On January 25, the Internal Revenue Service released Private Letter Ruling (PLR) 200804004, which marks a change to what the IRS considers "performance-based compensation" under Internal Revenue Code (IRC) section 162(m). The PLR held that performance-based compensation that normally would be exempt from the $1,000,000 deduction limit under IRC 162(m) will not satisfy the performance-based exception if an executive is entitled to payment, whether or not the performance goals are achieved, in the event of involuntary termination or resignation for good reason. According to the ruling, the possibility that an executive could be paid the bonus in these circumstances without the performance goals having been met causes the bonus not to be deductible to the company to the extent the executive's compensation for the year exceeds $1,000,000.
IRC 162(m) limits the deduction with respect to compensation paid by a public company to its top five executive officers. Legislation broadening the application of the provision was introduced last year, along with a proposal to cap the amount of compensation that could be deferred each year.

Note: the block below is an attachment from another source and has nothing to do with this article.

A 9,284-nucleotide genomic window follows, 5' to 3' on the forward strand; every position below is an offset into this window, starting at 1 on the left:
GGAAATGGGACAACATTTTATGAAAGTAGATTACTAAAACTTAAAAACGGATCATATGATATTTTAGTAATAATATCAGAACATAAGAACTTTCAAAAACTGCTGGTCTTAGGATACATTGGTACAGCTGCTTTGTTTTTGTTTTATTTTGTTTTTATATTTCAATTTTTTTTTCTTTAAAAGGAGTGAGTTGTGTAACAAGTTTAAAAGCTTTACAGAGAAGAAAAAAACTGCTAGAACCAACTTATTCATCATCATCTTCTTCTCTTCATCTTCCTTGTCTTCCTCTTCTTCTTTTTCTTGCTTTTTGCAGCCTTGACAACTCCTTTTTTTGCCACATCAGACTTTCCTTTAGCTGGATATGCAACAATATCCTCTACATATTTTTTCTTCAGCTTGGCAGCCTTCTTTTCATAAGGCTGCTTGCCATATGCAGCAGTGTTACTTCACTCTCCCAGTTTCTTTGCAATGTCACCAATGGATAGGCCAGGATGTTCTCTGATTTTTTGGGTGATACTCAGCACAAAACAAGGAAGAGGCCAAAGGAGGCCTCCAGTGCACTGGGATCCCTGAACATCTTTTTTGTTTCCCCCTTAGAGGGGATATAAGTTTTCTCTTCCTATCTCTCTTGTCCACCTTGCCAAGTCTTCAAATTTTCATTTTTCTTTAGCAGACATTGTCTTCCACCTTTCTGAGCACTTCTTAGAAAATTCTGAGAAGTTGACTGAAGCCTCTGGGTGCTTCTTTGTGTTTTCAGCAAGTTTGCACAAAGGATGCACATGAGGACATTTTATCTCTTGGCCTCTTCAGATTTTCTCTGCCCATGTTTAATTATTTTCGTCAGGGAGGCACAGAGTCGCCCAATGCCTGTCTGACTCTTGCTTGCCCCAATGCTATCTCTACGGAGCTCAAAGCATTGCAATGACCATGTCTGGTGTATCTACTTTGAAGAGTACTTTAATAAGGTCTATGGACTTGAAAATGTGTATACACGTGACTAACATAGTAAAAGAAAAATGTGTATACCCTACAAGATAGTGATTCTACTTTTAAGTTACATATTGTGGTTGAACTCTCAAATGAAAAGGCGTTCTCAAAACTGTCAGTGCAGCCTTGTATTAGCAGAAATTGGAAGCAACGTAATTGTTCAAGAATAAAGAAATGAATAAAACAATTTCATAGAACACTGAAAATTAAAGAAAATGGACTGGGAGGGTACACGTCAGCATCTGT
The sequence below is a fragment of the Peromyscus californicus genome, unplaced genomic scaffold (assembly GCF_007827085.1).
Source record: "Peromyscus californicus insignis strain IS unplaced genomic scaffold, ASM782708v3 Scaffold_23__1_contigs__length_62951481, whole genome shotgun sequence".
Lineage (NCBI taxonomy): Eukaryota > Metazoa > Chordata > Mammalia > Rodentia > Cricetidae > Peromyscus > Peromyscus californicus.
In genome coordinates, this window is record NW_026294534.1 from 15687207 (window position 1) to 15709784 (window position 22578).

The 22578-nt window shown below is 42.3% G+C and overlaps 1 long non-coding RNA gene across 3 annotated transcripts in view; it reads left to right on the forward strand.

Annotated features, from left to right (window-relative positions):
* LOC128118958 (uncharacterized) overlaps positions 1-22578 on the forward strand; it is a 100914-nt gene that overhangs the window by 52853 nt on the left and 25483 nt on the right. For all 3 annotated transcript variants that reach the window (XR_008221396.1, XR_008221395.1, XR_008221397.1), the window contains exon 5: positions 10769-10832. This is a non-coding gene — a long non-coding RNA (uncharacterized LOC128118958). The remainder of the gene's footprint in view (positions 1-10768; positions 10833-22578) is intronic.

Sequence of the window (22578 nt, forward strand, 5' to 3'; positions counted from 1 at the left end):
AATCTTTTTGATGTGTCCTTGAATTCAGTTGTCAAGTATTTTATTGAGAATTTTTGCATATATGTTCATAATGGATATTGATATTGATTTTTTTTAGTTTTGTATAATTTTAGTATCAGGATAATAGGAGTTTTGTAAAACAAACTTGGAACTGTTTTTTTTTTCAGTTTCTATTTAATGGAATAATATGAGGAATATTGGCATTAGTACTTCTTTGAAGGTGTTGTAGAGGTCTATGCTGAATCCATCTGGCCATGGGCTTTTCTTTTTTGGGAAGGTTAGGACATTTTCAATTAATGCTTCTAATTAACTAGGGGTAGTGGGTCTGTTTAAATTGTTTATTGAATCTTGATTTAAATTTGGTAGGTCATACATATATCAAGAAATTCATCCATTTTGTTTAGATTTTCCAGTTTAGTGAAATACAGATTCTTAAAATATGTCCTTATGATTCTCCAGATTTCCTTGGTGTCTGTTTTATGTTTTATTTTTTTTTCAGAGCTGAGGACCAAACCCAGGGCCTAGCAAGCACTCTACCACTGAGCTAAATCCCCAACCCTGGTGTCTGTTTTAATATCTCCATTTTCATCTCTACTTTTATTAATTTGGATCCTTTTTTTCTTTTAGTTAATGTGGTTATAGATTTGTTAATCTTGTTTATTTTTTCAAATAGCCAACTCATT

This holding contradicts the rulings in at least two prior PLRs, including one published in March 2006. Termination vesting provisions, such as the one described in this PLR, are fairly common in annual and long-term bonus plans and in executive employment agreements. This private letter ruling may suggest tightening views on IRC 162(m) at the IRS and may have implications for tax reporting, compensation committees and shareholder proxy disclosures.
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